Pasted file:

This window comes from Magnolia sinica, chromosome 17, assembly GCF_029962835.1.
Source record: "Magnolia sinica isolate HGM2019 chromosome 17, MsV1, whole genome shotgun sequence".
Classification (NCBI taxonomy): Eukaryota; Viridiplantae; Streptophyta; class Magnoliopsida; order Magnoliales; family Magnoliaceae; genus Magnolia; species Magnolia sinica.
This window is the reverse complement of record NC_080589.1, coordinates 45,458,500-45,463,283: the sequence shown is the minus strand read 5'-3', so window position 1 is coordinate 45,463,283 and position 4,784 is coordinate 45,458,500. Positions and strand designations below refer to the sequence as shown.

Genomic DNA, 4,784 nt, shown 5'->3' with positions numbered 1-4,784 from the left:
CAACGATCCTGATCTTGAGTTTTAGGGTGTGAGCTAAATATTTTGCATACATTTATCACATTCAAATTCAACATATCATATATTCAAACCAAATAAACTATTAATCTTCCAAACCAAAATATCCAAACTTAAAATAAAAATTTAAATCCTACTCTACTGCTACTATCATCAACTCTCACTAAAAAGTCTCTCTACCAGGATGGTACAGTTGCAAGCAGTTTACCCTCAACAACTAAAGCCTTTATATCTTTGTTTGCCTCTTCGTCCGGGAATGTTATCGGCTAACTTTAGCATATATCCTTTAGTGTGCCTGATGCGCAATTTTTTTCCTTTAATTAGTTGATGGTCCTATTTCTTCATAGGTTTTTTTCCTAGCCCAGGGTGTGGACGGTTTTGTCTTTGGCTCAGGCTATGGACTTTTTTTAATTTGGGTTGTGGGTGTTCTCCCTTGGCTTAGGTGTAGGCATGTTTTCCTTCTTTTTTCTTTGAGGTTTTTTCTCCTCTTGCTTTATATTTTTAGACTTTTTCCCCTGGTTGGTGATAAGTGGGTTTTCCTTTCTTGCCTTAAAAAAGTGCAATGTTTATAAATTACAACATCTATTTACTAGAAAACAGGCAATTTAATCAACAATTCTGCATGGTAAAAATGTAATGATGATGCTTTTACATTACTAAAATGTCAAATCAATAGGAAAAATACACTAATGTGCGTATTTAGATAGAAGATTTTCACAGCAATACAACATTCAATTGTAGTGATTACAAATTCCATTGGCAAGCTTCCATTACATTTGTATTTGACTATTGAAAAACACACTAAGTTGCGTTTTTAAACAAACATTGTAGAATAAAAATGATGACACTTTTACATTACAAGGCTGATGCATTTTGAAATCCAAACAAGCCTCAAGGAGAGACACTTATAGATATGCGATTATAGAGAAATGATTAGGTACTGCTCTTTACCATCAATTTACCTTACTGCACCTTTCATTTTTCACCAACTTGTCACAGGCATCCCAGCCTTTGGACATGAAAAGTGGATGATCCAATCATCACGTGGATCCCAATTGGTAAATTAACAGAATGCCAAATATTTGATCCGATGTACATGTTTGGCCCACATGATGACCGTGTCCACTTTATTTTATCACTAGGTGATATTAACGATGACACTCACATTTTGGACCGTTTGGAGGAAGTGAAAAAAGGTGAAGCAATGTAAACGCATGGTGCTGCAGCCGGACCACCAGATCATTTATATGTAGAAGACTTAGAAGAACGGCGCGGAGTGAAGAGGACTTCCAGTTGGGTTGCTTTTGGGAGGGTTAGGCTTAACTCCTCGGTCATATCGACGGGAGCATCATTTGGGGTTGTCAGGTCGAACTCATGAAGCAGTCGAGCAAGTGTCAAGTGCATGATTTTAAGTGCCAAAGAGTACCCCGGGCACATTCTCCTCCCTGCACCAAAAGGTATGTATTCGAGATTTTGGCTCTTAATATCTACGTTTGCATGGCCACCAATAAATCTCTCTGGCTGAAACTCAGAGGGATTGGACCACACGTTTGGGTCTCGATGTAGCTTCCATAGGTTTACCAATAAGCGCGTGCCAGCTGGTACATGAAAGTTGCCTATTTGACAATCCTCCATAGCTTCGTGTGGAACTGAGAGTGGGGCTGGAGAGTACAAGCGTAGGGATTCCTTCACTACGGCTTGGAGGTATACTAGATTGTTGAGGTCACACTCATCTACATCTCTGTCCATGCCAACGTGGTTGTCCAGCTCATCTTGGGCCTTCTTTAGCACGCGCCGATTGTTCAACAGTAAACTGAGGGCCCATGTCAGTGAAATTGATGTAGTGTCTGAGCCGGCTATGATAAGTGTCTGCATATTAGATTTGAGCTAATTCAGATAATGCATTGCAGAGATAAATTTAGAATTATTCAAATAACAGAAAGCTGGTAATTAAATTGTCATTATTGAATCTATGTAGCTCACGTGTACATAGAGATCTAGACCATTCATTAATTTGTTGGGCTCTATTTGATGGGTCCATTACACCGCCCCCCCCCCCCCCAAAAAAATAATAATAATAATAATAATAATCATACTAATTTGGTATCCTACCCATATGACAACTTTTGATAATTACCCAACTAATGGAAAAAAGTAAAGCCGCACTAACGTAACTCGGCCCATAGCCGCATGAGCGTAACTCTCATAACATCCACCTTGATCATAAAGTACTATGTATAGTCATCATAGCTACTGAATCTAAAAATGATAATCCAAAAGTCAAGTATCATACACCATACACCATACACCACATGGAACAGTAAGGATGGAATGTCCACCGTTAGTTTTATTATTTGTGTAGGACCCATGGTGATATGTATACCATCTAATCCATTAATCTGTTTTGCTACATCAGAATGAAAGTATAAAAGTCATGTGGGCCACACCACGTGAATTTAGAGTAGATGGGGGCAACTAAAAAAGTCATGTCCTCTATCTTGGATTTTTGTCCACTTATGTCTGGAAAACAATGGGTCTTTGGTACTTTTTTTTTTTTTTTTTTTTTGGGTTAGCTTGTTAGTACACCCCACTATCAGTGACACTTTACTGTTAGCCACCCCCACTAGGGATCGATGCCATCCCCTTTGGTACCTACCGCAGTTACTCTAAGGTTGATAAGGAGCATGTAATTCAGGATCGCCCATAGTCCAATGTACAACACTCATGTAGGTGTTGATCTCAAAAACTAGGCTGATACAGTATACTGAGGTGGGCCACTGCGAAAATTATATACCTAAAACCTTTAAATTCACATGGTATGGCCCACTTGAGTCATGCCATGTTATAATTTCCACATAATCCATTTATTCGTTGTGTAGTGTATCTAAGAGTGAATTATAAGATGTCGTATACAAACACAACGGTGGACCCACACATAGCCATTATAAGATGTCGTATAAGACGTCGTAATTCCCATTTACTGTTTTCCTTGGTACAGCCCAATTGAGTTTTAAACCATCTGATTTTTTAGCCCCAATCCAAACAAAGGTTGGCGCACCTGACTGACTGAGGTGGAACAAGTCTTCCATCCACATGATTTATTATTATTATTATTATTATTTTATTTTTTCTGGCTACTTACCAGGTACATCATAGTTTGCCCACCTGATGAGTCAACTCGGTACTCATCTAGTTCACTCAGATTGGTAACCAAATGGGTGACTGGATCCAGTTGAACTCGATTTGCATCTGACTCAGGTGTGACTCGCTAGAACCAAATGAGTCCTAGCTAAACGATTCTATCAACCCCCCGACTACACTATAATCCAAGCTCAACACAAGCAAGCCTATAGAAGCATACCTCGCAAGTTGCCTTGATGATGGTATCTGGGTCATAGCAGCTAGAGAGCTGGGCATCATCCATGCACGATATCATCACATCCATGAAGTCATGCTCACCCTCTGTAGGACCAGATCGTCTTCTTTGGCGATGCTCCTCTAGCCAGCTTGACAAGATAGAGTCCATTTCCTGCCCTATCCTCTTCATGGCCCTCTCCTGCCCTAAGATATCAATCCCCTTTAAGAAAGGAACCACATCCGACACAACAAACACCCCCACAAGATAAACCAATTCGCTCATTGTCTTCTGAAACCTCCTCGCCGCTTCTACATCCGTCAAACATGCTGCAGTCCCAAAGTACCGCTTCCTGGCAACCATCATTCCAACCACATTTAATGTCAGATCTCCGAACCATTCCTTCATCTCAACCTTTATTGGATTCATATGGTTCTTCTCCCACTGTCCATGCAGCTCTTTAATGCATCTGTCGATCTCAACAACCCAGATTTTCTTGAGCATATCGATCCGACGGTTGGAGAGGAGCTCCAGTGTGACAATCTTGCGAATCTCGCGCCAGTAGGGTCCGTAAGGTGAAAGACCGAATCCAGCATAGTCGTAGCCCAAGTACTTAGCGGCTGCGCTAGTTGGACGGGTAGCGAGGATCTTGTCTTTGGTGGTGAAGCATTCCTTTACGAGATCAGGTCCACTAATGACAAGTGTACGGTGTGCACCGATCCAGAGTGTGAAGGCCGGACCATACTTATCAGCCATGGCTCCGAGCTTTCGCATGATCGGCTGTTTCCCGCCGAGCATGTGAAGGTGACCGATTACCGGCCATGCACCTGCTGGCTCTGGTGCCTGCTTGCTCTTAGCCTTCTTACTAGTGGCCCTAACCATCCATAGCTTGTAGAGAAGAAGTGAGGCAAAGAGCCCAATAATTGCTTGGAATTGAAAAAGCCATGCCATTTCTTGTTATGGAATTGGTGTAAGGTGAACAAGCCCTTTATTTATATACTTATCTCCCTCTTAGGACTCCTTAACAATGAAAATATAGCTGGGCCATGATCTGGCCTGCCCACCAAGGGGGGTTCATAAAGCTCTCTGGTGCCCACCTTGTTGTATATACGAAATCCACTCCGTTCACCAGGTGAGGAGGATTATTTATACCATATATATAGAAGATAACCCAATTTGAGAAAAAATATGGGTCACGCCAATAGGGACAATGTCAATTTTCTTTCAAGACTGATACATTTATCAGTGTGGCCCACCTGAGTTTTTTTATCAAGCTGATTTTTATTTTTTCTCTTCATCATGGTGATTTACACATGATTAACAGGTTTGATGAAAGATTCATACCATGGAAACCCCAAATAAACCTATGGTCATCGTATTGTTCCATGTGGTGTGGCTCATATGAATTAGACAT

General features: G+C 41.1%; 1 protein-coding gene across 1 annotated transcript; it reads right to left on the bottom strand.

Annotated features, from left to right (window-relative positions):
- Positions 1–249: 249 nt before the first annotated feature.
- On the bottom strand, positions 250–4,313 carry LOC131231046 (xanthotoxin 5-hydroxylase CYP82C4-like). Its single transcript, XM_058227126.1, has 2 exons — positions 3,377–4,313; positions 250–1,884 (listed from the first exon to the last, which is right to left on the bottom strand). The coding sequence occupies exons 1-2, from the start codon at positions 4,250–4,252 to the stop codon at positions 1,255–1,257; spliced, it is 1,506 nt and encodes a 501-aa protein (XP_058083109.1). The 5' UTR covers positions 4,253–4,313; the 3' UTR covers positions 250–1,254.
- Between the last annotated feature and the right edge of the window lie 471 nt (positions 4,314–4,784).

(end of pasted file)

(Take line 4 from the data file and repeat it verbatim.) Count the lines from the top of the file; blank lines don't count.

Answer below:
This window is the reverse complement of record NC_080589.1, coordinates 45,458,500-45,463,283: the sequence shown is the minus strand read 5'-3', so window position 1 is coordinate 45,463,283 and position 4,784 is coordinate 45,458,500. Positions and strand designations below refer to the sequence as shown.